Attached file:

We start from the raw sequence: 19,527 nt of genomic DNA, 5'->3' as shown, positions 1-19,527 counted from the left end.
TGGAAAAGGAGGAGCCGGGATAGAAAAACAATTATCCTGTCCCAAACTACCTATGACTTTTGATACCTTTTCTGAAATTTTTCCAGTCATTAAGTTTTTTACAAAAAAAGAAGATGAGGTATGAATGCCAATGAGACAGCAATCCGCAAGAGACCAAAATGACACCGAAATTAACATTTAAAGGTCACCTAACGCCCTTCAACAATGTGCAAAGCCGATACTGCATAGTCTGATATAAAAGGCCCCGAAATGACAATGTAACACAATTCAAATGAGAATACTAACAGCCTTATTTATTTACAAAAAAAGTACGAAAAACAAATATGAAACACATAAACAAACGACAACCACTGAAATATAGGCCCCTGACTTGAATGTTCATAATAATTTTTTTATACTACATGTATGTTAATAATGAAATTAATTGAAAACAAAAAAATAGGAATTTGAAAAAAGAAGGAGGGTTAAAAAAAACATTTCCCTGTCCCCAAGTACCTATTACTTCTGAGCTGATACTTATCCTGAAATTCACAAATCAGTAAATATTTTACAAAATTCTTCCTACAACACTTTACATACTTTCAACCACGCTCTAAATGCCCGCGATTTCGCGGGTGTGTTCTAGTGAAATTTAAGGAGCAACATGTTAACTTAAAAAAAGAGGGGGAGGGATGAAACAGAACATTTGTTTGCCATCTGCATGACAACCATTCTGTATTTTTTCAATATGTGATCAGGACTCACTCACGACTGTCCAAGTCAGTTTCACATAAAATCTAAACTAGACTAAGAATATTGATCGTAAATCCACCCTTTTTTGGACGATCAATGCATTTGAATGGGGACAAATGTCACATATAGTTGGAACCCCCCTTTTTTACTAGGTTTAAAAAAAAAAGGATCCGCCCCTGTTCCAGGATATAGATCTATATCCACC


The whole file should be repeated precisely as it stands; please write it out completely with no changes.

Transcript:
We start from the raw sequence: 19,527 nt of genomic DNA, 5'->3' as shown, positions 1-19,527 counted from the left end.
TGGAAAAGGAGGAGCCGGGATAGAAAAACAATTATCCTGTCCCAAACTACCTATGACTTTTGATACCTTTTCTGAAATTTTTCCAGTCATTAAGTTTTTTACAAAAAAAGAAGATGAGGTATGAATGCCAATGAGACAGCAATCCGCAAGAGACCAAAATGACACCGAAATTAACATTTAAAGGTCACCTAACGCCCTTCAACAATGTGCAAAGCCGATACTGCATAGTCTGATATAAAAGGCCCCGAAATGACAATGTAACACAATTCAAATGAGAATACTAACAGCCTTATTTATTTACAAAAAAAGTACGAAAAACAAATATGAAACACATAAACAAACGACAACCACTGAAATATAGGCCCCTGACTTGAATGTTCATAATAATTTTTTTATACTACATGTATGTTAATAATGAAATTAATTGAAAACAAAAAAATAGGAATTTGAAAAAAGAAGGAGGGTTAAAAAAAACATTTCCCTGTCCCCAAGTACCTATTACTTCTGAGCTGATACTTATCCTGAAATTCACAAATCAGTAAATATTTTACAAAATTCTTCCTACAACACTTTACATACTTTCAACCACGCTCTAAATGCCCGCGATTTCGCGGGTGTGTTCTAGTGAAATTTAAGGAGCAACATGTTAACTTAAAAAAAGAGGGGGAGGGATGAAACAGAACATTTGTTTGCCATCTGCATGACAACCATTCTGTATTTTTTCAATATGTGATCAGGACTCACTCACGACTGTCCAAGTCAGTTTCACATAAAATCTAAACTAGACTAAGAATATTGATCGTAAATCCACCCTTTTTTGGACGATCAATGCATTTGAATGGGGACAAATGTCACATATAGTTGGAACCCCCCTTTTTTACTAGGTTTAAAAAAAAAAGGATCCGCCCCTGTTCCAGGATATAGATCTATATCCACC